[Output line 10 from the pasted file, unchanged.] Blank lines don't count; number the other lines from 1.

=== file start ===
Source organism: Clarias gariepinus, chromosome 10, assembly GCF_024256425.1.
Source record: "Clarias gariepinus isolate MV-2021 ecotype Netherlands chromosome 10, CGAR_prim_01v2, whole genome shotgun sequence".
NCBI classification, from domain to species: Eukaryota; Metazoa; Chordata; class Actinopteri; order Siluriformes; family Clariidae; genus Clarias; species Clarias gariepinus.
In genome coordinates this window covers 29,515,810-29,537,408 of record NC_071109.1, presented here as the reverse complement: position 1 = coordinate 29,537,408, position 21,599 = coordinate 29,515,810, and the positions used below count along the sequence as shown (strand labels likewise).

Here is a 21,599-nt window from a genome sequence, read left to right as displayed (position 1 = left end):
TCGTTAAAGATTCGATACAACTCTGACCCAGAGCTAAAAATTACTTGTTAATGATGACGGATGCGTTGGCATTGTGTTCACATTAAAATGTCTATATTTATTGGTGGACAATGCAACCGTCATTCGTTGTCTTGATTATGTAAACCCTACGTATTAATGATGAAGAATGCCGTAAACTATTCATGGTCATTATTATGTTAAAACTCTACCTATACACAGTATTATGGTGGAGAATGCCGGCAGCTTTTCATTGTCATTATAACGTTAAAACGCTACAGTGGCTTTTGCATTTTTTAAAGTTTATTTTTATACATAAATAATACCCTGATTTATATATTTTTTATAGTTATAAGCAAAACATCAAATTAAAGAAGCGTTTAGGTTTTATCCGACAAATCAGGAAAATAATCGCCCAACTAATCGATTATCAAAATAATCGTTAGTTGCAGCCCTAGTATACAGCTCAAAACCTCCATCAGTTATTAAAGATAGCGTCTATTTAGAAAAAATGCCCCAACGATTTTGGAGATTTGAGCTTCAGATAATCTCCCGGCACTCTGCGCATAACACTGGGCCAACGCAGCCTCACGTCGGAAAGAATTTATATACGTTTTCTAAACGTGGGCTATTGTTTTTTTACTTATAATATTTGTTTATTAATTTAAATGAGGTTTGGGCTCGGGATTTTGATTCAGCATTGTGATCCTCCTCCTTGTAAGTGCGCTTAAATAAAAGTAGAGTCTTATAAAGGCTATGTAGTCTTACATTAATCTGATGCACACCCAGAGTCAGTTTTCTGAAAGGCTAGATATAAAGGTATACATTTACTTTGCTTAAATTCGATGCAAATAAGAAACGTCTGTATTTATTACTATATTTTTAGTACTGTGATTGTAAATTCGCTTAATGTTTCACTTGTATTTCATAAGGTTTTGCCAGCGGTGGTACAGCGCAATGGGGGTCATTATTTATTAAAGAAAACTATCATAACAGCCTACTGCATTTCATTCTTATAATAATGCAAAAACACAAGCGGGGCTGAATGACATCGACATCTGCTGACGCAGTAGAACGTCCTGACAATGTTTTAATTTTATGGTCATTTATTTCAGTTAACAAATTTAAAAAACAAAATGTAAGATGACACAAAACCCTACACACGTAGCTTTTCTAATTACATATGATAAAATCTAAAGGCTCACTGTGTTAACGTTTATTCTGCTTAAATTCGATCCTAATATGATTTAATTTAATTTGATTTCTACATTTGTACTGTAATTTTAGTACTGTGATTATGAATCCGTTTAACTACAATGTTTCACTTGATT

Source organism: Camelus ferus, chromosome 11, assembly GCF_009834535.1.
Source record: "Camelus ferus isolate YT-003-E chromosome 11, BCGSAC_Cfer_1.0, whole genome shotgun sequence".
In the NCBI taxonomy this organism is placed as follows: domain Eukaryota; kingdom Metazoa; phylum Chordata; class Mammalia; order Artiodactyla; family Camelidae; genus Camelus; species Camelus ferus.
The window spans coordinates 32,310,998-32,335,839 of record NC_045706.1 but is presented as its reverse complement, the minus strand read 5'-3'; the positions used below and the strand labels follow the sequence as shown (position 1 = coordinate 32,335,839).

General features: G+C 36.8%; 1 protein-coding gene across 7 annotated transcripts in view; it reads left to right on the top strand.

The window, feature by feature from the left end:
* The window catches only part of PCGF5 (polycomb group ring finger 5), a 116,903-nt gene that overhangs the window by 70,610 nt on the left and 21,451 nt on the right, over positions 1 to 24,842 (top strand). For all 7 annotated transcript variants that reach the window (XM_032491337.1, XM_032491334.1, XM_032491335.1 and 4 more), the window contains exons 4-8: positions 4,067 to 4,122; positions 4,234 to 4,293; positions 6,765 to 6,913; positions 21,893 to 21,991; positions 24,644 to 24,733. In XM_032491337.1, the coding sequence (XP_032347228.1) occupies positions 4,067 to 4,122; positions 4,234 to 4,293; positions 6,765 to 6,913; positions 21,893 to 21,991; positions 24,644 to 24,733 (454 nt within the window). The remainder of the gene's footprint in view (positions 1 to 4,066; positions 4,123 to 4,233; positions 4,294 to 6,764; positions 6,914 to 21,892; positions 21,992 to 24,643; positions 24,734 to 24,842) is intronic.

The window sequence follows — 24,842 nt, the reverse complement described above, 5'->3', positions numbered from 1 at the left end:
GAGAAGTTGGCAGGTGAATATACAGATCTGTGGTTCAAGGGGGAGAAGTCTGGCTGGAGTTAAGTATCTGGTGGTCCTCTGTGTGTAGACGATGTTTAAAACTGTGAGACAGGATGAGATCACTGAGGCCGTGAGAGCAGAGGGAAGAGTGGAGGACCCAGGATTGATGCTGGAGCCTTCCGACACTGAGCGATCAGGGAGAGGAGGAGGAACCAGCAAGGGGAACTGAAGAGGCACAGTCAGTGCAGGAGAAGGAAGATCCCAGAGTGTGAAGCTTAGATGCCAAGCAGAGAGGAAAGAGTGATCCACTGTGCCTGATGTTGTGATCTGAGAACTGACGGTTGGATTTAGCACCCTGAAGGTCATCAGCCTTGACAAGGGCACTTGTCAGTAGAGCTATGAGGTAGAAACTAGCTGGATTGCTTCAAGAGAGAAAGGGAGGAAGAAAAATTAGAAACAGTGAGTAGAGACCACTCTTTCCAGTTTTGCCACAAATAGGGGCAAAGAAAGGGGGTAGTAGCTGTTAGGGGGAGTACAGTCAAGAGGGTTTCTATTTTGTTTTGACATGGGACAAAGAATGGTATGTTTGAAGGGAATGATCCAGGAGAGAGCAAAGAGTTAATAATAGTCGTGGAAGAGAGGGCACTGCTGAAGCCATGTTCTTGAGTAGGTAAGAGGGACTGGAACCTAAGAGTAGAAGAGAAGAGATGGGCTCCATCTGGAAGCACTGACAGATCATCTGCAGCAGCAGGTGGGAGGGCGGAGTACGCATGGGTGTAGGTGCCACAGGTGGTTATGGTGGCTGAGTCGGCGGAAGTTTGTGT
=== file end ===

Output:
The window spans coordinates 32,310,998-32,335,839 of record NC_045706.1 but is presented as its reverse complement, the minus strand read 5'-3'; the positions used below and the strand labels follow the sequence as shown (position 1 = coordinate 32,335,839).